The powerful kabbalistic movement that issued from Safed and quickly spread over the Jewish world is an excellent and perhaps unique example of the reciprocity between center and periphery in Jewish history. Safed, which had never before possessed any special status or significance, became a major center of Judaism in the sixteenth century as a result of a steady flow of immigrants from the Diaspora. The principal founders of the new center were Spanish exiles, but they were soon joined by enthusiasts from other communities, until Safed became a kind of miniature distillation of the whole Jewish Diaspora. The creative genius of the Galilean center drew its strength from the Diaspora, and it was thither that its influence radiated back, transforming Jewish spirituality everywhere. The doctrines developed in the schools of Safed apparently embodied some fundamental and universal Jewish quality that transcended all local variations, some kind of quintessential historical experience of Jewry in exile, for otherwise they would hardly have succeeded in opening up a new dimension to the traditional universe of Jewish religiosity. As the kabbalistic movement, highly charged with messianic tension, spread from Safed and conquered the Diaspora, it also laid the foundations for the future discharge of this tension. Here we may have part of the answer to our initial question. The kabbalism of the age was the spiritual heritage common to all Jewish communities; it had provided them with an interpretation of history and with a fund of ideas and practices without which the Sabbatian movement is unthinkable.


Before, however, defining more precisely the specific contribution of Lurianic kabbalism to the spiritual climate of the seventeenth century, a few words are in order about the nature and function of the messianic idea in Jewish history. It cannot be our task to discuss the origin of the messianic idea and its impact on Judaism during the decisive periods of its formation. Our immediate and more limited aim is an understanding of the messianic idea as it affected medieval Judaism, existing as it did in conditions of exile. To this end we must distinguish two main tendencies in which the messianic longing of generations had crystallized. These were the popular-mythological and the philosophical-rationalist traditions. They existed side by side. They often converged and even merged. Nevertheless, we are entitled to treat them as basically distinct.

What, we may ask, did the messianic idea imply for the simple Jew whose hopes were nourished, in addition to the biblical prophecies, by a number of popular and well-known legends and apocalyptic midrashim? Traditional popular messianism was characterized by catastrophe and utopianism, and both elements play an important role in the dynamics of the messianic faith. Both have their roots in biblical prophecy, the one in the vision of the end of days (as in Isaiah), the other in the notion of a day of the Lord (as in Amos). In the system of values as well as in the practical life of the ordinarymedieval Jew, these two tendencies fulfilled different functions, with regard to both his surrounding environment and his own universe of rabbinic tradition.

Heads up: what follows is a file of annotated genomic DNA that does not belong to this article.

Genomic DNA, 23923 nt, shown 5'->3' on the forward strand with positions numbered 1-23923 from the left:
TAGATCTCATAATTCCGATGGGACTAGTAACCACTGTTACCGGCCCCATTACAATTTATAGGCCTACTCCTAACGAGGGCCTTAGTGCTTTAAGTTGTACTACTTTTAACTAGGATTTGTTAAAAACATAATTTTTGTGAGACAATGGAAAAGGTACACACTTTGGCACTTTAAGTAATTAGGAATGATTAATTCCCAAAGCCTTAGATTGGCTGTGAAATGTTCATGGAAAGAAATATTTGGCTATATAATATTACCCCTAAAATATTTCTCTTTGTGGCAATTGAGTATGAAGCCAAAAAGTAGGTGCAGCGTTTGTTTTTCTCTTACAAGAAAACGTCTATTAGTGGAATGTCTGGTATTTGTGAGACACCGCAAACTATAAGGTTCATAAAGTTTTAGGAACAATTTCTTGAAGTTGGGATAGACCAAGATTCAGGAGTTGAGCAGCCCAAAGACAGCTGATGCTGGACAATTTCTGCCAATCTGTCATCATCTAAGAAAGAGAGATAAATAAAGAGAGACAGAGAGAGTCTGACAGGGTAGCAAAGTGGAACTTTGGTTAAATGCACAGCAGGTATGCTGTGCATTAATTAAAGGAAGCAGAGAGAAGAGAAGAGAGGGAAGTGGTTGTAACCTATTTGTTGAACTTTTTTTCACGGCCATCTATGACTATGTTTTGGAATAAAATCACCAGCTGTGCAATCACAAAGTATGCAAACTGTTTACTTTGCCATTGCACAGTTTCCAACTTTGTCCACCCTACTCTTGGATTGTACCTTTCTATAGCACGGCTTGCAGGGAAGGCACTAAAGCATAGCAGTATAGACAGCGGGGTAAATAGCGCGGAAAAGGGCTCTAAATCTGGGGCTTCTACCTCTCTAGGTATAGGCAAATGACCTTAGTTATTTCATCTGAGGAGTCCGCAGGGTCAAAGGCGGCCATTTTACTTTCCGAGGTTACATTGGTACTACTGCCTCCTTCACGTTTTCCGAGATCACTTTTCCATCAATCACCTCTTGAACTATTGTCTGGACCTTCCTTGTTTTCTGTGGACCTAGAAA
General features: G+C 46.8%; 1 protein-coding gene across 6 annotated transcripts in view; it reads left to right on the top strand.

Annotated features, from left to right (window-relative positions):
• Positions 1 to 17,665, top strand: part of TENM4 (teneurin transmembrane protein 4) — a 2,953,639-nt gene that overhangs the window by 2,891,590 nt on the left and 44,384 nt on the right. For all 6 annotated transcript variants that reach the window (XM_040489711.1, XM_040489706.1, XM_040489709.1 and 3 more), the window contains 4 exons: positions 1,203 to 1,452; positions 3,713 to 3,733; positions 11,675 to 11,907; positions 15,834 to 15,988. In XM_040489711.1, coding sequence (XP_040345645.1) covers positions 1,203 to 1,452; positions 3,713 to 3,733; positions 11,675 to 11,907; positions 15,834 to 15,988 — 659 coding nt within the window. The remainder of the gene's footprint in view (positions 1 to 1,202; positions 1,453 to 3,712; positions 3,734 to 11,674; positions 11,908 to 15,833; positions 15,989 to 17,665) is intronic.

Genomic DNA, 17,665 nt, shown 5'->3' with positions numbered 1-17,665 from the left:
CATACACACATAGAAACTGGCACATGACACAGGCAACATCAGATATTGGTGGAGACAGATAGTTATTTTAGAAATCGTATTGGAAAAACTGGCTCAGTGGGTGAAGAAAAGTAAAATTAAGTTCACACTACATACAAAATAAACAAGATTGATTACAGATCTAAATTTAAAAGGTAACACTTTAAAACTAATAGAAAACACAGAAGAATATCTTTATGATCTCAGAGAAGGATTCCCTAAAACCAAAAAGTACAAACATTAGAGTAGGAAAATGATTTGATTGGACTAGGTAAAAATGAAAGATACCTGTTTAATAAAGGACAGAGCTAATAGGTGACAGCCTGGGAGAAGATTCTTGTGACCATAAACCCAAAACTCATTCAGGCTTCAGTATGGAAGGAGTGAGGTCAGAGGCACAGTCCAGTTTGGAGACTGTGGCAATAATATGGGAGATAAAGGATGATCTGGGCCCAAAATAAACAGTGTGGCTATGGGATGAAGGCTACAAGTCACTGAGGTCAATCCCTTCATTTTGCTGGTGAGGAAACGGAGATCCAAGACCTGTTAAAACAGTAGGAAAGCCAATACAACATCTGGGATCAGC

Excerpted from Sabbatai Sevi by Gershom Scholem. Copyright © 1973 Princeton University Press. Excerpted by permission of PRINCETON UNIVERSITY PRESS.
All rights reserved. No part of this excerpt may be reproduced or reprinted without permission in writing from the publisher.
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Table of Contents

  • Frontmatter, pg. i
  • Table of Contents, pg. ix
  • List of Plates, pg. xv
  • Table of Transliteration, pg. xix
  • Preface, pg. xxi
  • Introduction to The Princetion Classics Edition, pg. xxix
  • 1. The Background of The Sabbatian Movement, pg. 1
  • 2. The Beginnings of Sabbatai Sevi (1626 - 1664), pg. 103
  • 3. The Beginnings of The Movement in Palestine (1665), pg. 199
  • 4. The Movement Up to Sabbatai's Imprisonment in Gallipoli (1665 - 1666), pg. 327
  • 5. The Movement in Europe (1666), pg. 461
  • 6. The Movement in The East and The Center at Gallipoli Until Sabbatai's Apostasy (1666), pg. 603
  • 7. After The Apostasy (1667 - 1668), pg. 687
  • 8. The Last Years of Sabbatai Sevi (1668 - 1676), pg. 821
  • Bibliography, pg. 931
  • Index, pg. 957